The last threat of a jail term for marijuana possession was removed by the cooperation of HRP and Democrats on city council. From now on people who are charged with possession of marijuana will not even Nave to appear in court. Instead, they will mail in their five dollar fine just as they would mail in a traffic ticket. There is no longer any chance of vindictive judges ordering probation which if broken can result in a jail sentence for the accused person.
No one knows yet if the judges will go along with the new ordinances. It was made necessary when it became evident that District Court JudgeThomasson was considering the possibility of probation in the first possession case to come before him. Desperate that the new law be thwarted, he grasped at any way to still put the accused person behind bars.
So far only this one possession case has come up and it was postponed. Other cases are being held up because the State Police are pissed off at the usurpation of the power over people's lives in Ann Arbor. They are putting the analysis of marijuana samples from Ann Arbor on lowest priority to delay their return while at the same time insisting on the right of the State Police to continue to bust in the city under the state law. It carries penalties of one year in jail and a $1,000 fine for possession. They have made one arrest and are determined to make others. The Washtenaw County Sheriff's department is equally determined.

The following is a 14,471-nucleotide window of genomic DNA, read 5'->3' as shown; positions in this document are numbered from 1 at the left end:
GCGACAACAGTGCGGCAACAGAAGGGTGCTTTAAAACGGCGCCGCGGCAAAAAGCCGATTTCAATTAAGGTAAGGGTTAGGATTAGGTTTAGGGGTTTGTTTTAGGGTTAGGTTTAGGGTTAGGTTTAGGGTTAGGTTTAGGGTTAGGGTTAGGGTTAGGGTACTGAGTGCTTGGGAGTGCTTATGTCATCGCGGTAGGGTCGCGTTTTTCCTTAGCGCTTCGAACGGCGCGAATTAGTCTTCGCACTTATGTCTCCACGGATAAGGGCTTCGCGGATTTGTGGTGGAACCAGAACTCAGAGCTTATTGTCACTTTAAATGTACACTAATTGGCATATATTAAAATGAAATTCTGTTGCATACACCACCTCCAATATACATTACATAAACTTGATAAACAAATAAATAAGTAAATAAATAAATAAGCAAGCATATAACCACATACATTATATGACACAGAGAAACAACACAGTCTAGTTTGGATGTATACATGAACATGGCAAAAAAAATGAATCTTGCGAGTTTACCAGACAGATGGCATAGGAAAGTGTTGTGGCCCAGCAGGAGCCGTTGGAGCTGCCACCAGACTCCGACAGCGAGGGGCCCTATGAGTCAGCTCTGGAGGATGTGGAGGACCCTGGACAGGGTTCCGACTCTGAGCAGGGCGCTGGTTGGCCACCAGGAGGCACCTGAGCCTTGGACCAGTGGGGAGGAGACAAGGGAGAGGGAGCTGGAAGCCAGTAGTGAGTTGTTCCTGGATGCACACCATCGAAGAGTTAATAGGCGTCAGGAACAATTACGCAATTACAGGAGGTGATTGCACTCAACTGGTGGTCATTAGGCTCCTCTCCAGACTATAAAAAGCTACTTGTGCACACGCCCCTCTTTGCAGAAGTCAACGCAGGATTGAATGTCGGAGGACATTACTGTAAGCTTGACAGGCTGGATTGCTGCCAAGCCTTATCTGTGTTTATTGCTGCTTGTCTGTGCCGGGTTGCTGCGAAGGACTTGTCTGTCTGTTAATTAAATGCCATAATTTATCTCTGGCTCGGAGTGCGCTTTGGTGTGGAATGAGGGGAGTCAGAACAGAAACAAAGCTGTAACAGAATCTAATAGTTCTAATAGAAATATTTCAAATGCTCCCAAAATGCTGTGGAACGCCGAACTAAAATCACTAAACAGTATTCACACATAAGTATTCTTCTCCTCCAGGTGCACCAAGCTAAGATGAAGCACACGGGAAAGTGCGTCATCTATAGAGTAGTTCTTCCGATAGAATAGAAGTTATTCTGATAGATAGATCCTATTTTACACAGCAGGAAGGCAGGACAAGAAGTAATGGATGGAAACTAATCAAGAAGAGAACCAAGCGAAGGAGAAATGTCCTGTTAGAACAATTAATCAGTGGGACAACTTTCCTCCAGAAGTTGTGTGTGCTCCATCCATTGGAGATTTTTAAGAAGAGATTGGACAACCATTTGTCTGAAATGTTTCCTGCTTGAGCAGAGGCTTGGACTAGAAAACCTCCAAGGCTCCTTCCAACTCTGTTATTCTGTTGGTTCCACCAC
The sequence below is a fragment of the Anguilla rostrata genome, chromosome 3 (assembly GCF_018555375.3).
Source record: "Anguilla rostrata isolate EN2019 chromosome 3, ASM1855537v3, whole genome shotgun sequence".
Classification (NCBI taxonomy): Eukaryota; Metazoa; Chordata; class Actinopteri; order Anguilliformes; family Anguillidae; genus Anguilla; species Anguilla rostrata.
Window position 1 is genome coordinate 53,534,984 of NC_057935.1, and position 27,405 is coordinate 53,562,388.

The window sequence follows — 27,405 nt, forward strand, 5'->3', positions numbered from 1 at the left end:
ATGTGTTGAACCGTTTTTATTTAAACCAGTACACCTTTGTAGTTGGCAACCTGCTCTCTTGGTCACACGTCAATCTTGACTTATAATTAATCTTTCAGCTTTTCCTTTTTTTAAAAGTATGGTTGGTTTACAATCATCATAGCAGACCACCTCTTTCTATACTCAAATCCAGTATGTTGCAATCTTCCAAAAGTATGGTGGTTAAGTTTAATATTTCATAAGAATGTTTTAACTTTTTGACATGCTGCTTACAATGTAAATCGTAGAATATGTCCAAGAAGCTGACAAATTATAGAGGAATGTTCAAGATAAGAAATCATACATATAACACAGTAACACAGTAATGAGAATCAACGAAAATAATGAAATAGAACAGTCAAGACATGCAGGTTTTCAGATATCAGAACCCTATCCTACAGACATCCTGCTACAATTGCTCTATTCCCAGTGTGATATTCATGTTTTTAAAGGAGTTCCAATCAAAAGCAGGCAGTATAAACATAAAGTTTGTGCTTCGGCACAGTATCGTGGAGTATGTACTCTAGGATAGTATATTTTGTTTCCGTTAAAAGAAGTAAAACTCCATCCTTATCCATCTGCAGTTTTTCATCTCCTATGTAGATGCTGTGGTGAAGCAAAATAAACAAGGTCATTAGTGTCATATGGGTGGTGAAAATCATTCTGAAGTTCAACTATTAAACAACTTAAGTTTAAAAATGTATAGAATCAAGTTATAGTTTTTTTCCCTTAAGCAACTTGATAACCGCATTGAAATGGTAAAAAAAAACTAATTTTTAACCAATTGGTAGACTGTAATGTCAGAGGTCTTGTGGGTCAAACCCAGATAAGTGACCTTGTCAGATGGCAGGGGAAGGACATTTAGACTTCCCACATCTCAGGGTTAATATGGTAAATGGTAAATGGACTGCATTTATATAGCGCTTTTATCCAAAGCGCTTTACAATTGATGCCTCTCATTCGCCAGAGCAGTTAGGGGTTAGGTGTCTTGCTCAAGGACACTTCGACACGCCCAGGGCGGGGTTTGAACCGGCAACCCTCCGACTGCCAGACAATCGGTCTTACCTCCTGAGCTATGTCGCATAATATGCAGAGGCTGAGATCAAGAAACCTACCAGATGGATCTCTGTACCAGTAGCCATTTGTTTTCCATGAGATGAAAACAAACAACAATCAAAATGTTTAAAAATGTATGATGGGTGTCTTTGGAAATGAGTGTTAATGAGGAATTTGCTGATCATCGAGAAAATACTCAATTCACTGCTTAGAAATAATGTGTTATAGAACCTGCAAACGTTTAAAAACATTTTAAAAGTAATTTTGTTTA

Republicans on City Council were once again sure that the new ordinance would make Ann Arbor the "dope capital of the state." Republican Lloyd Fairbanks urged the Democrats on Council to "become your own man, not a pawn of drug promoters." And everyone knows that, "the marijuana salesman also sells hard drugs as well."
Jerry DeGrieck shot back with, "Ignorant statements like yours cause the high crime rate, not marijuana. There is a need for society to legalize all drugs so those hooked on heroin can be on maintenance or withdrawal programs so they don't have to steal to maintain their habits!"
Councilman William Colburn did not think the City Council had the right to determine what sentences the judges could give. When Democrat Norris explained that the Supreme Court of Michigan had already ruled that the legislature is supreme on the question of sentencing, Colburn practically jumped out of his seat and declared, "I trust the Supreme Court of Michigan as far as I can throw a bull!"
Resourceful people in the community have already discovered a way to thwart the delivery of a violation ticket, which comes by registered mail. One of the return receipt requested slips come back to police headquarters from the post office the other day with the notation "Delivery refused." Now the police will have to personally serve a warrant and they've lost $1.20 which is the price of a registered letter.